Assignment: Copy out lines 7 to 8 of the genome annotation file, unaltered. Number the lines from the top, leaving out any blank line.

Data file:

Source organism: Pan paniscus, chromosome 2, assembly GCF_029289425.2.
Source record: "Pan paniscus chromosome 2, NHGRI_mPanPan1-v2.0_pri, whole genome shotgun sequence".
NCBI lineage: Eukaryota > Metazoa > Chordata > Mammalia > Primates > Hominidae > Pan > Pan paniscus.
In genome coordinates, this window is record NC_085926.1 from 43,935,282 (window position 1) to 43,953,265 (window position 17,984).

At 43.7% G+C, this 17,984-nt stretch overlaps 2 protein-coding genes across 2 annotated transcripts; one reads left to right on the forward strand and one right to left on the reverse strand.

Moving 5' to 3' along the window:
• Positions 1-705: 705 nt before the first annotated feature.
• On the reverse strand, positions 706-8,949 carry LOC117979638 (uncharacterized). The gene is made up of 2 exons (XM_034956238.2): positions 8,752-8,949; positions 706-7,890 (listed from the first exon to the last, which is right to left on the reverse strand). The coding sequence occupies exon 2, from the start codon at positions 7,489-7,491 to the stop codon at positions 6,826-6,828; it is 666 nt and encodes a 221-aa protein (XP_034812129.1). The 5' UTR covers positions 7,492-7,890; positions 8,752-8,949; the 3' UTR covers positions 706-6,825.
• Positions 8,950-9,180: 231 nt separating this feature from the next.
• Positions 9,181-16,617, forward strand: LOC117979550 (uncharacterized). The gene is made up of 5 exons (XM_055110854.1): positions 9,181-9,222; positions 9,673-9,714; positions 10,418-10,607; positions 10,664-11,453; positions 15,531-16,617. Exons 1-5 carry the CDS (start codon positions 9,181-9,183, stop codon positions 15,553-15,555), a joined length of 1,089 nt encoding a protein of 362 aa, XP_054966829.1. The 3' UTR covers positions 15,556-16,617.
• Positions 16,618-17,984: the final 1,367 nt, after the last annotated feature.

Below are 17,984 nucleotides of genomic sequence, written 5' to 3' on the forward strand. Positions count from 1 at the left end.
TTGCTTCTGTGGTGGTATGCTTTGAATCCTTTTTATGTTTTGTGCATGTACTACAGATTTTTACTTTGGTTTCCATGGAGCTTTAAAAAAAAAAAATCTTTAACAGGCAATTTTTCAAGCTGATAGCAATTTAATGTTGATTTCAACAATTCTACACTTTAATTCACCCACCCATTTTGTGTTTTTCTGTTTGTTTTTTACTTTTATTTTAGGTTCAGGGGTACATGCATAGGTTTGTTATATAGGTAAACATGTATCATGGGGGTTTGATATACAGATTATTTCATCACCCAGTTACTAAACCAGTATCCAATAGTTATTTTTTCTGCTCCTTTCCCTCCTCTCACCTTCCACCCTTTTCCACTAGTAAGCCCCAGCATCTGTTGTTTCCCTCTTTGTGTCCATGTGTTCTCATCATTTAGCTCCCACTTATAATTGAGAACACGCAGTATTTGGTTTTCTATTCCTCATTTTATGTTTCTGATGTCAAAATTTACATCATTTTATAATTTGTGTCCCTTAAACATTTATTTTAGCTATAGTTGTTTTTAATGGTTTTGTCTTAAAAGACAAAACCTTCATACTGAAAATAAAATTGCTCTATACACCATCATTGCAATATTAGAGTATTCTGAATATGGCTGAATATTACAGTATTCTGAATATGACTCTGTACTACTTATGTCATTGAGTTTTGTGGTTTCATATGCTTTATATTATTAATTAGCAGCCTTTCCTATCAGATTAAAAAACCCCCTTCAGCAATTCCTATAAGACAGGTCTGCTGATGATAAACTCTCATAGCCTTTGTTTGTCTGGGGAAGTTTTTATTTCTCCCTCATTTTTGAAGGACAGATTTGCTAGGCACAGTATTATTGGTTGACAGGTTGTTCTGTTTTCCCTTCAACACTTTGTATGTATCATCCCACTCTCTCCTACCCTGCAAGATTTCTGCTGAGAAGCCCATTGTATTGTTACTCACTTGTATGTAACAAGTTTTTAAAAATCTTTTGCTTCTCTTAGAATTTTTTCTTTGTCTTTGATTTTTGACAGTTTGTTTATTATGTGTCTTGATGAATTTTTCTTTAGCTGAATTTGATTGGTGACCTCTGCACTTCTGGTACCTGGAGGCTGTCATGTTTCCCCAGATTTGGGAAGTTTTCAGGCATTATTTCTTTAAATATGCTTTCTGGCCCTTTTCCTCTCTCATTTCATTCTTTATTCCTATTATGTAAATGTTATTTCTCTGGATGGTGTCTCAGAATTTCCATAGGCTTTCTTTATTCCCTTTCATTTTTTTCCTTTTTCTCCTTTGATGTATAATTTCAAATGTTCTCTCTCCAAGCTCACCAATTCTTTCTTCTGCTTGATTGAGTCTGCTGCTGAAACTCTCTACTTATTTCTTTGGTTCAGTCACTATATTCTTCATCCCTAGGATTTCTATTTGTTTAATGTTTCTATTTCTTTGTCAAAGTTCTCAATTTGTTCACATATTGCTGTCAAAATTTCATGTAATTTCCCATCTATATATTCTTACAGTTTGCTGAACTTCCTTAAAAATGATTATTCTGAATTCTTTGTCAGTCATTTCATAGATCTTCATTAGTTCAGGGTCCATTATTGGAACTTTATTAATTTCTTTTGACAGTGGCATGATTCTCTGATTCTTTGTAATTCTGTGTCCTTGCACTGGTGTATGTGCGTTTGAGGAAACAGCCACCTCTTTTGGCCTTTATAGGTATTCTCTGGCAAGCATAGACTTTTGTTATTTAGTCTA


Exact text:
• Positions 1-705: 705 nt before the first annotated feature.
• On the reverse strand, positions 706-8,949 carry LOC117979638 (uncharacterized). The gene is made up of 2 exons (XM_034956238.2): positions 8,752-8,949; positions 706-7,890 (listed from the first exon to the last, which is right to left on the reverse strand). The coding sequence occupies exon 2, from the start codon at positions 7,489-7,491 to the stop codon at positions 6,826-6,828; it is 666 nt and encodes a 221-aa protein (XP_034812129.1). The 5' UTR covers positions 7,492-7,890; positions 8,752-8,949; the 3' UTR covers positions 706-6,825.